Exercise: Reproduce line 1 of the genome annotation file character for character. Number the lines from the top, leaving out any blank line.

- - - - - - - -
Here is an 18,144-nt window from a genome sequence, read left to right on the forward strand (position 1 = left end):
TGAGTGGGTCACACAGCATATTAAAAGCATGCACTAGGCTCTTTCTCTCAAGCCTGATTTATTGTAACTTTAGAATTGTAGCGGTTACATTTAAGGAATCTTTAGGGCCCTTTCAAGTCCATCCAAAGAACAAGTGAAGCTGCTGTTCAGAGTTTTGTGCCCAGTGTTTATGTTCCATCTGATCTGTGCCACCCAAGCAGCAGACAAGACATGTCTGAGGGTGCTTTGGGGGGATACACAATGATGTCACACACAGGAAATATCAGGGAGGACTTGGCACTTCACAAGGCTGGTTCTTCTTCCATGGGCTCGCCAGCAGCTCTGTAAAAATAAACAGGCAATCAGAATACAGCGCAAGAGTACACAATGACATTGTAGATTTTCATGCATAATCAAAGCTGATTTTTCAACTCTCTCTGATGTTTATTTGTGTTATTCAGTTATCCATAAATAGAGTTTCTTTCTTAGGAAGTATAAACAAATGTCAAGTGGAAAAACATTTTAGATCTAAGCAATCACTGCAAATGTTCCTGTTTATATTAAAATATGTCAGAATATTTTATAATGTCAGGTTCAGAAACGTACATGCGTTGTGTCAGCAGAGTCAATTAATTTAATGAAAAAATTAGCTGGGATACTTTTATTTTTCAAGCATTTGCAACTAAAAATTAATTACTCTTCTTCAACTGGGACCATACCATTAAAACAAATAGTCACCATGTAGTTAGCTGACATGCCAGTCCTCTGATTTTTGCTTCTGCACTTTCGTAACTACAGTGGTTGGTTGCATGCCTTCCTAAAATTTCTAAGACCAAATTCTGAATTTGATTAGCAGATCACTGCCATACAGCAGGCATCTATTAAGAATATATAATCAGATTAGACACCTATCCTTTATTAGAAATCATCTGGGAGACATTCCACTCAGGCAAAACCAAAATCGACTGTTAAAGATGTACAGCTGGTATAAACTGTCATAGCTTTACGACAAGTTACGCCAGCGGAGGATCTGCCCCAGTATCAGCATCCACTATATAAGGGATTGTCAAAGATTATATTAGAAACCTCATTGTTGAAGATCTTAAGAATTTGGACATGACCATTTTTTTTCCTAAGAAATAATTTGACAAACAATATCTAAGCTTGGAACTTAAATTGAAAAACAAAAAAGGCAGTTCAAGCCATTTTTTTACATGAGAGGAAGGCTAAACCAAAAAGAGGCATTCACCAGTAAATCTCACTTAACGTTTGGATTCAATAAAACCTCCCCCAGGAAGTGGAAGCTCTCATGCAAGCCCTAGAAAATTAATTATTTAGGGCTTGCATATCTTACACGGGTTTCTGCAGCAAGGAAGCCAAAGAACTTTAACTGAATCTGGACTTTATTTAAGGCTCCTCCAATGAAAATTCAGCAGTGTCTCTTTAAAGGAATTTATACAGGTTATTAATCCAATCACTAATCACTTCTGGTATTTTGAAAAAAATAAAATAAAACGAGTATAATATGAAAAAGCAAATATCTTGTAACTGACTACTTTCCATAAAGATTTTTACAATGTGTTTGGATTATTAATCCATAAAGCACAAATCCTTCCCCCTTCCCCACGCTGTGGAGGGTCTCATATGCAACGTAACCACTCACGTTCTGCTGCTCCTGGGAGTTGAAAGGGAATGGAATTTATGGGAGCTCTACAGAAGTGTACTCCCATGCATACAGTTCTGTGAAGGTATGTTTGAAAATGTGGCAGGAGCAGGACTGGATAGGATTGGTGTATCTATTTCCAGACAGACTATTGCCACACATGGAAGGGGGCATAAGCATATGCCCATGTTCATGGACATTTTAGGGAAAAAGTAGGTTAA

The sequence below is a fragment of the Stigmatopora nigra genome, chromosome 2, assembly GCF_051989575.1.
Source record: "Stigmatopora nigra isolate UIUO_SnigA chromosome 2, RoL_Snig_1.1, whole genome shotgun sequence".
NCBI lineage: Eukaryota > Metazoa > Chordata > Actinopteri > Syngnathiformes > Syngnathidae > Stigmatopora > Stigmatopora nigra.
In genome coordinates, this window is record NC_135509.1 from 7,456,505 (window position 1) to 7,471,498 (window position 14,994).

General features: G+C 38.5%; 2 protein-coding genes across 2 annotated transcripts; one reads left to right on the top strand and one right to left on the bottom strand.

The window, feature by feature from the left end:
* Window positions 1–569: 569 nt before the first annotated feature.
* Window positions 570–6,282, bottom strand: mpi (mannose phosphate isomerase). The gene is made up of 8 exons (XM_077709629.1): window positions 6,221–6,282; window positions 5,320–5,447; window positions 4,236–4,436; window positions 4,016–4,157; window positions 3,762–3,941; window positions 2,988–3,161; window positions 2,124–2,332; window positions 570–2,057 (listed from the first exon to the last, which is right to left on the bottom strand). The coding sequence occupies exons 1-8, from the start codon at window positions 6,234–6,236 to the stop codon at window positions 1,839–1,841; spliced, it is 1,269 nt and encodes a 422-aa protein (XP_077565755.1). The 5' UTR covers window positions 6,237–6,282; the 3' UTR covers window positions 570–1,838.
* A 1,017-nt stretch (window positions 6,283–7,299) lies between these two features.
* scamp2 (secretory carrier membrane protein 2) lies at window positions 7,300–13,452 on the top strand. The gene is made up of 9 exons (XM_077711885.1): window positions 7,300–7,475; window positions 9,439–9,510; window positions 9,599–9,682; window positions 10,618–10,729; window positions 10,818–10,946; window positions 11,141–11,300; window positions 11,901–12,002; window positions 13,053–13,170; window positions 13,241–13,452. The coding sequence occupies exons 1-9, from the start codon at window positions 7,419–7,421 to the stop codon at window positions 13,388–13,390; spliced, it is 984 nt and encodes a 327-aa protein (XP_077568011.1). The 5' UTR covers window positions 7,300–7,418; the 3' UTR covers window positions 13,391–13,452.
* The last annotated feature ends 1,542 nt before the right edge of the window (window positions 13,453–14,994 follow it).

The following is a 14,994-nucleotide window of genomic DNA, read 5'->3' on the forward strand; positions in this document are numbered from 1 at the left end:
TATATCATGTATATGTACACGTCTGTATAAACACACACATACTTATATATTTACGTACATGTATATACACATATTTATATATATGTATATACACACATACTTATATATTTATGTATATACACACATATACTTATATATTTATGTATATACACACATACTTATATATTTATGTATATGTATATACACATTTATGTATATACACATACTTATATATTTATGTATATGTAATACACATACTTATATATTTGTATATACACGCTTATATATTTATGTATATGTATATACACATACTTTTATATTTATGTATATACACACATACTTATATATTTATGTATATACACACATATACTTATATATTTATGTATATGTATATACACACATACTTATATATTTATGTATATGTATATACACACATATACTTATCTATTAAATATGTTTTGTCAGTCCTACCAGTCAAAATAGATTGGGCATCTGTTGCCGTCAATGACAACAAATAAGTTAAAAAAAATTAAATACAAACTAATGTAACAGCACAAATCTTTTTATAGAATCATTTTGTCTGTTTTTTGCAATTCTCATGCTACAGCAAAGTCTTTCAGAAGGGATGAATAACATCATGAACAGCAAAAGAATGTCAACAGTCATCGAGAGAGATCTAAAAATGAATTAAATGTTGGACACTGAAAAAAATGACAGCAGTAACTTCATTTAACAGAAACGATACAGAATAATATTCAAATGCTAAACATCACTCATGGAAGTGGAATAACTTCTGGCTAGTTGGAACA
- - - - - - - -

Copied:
Here is an 18,144-nt window from a genome sequence, read left to right on the forward strand (position 1 = left end):